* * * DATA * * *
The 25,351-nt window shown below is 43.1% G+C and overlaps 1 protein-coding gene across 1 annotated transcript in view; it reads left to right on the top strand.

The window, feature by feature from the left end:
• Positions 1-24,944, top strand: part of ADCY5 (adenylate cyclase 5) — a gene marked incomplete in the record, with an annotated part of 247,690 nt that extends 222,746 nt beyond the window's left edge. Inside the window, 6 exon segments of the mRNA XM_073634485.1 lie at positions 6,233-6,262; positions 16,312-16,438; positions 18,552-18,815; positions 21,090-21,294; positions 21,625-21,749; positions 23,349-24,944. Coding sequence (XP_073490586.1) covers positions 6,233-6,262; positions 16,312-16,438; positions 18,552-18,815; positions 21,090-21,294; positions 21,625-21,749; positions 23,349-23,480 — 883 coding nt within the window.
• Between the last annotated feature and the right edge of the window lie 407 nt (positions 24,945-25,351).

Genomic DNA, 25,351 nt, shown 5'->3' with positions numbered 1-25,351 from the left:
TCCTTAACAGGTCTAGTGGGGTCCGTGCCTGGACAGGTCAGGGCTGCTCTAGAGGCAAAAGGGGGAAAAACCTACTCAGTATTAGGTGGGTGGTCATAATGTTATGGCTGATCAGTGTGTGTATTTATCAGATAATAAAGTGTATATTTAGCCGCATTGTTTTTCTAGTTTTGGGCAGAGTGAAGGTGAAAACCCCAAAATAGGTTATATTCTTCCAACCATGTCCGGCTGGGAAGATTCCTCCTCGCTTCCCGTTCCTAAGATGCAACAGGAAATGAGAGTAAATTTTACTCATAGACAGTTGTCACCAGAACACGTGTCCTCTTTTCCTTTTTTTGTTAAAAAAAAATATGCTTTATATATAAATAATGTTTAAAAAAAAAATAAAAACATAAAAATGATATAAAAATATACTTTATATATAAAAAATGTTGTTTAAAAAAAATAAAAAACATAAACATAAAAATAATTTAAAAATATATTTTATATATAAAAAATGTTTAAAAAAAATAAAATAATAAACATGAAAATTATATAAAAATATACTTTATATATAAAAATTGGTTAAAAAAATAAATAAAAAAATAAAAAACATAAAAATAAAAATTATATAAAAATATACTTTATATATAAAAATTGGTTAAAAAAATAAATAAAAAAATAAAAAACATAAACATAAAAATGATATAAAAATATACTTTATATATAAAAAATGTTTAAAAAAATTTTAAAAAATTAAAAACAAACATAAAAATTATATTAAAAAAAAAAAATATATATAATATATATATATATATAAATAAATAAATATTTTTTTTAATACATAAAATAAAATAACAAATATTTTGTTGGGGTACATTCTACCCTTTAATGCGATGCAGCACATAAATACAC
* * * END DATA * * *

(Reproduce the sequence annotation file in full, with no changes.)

The 25,351-nt window shown below is 43.1% G+C and overlaps 1 protein-coding gene across 1 annotated transcript in view; it reads left to right on the top strand.

The window, feature by feature from the left end:
• Positions 1-24,944, top strand: part of ADCY5 (adenylate cyclase 5) — a gene marked incomplete in the record, with an annotated part of 247,690 nt that extends 222,746 nt beyond the window's left edge. Inside the window, 6 exon segments of the mRNA XM_073634485.1 lie at positions 6,233-6,262; positions 16,312-16,438; positions 18,552-18,815; positions 21,090-21,294; positions 21,625-21,749; positions 23,349-24,944. Coding sequence (XP_073490586.1) covers positions 6,233-6,262; positions 16,312-16,438; positions 18,552-18,815; positions 21,090-21,294; positions 21,625-21,749; positions 23,349-23,480 — 883 coding nt within the window.
• Between the last annotated feature and the right edge of the window lie 407 nt (positions 24,945-25,351).

Genomic DNA, 25,351 nt, shown 5'->3' with positions numbered 1-25,351 from the left:
TCCTTAACAGGTCTAGTGGGGTCCGTGCCTGGACAGGTCAGGGCTGCTCTAGAGGCAAAAGGGGGAAAAACCTACTCAGTATTAGGTGGGTGGTCATAATGTTATGGCTGATCAGTGTGTGTATTTATCAGATAATAAAGTGTATATTTAGCCGCATTGTTTTTCTAGTTTTGGGCAGAGTGAAGGTGAAAACCCCAAAATAGGTTATATTCTTCCAACCATGTCCGGCTGGGAAGATTCCTCCTCGCTTCCCGTTCCTAAGATGCAACAGGAAATGAGAGTAAATTTTACTCATAGACAGTTGTCACCAGAACACGTGTCCTCTTTTCCTTTTTTTGTTAAAAAAAAATATGCTTTATATATAAATAATGTTTAAAAAAAAAATAAAAACATAAAAATGATATAAAAATATACTTTATATATAAAAAATGTTGTTTAAAAAAAATAAAAAACATAAACATAAAAATAATTTAAAAATATATTTTATATATAAAAAATGTTTAAAAAAAATAAAATAATAAACATGAAAATTATATAAAAATATACTTTATATATAAAAATTGGTTAAAAAAATAAATAAAAAAATAAAAAACATAAAAATAAAAATTATATAAAAATATACTTTATATATAAAAATTGGTTAAAAAAATAAATAAAAAAATAAAAAACATAAACATAAAAATGATATAAAAATATACTTTATATATAAAAAATGTTTAAAAAAATTTTAAAAAATTAAAAACAAACATAAAAATTATATTAAAAAAAAAAAATATATATAATATATATATATATATAAATAAATAAATATTTTTTTTAATACATAAAATAAAATAACAAATATTTTGTTGGGGTACATTCTACCCTTTAATGCGATGCAGCACATAAATACAC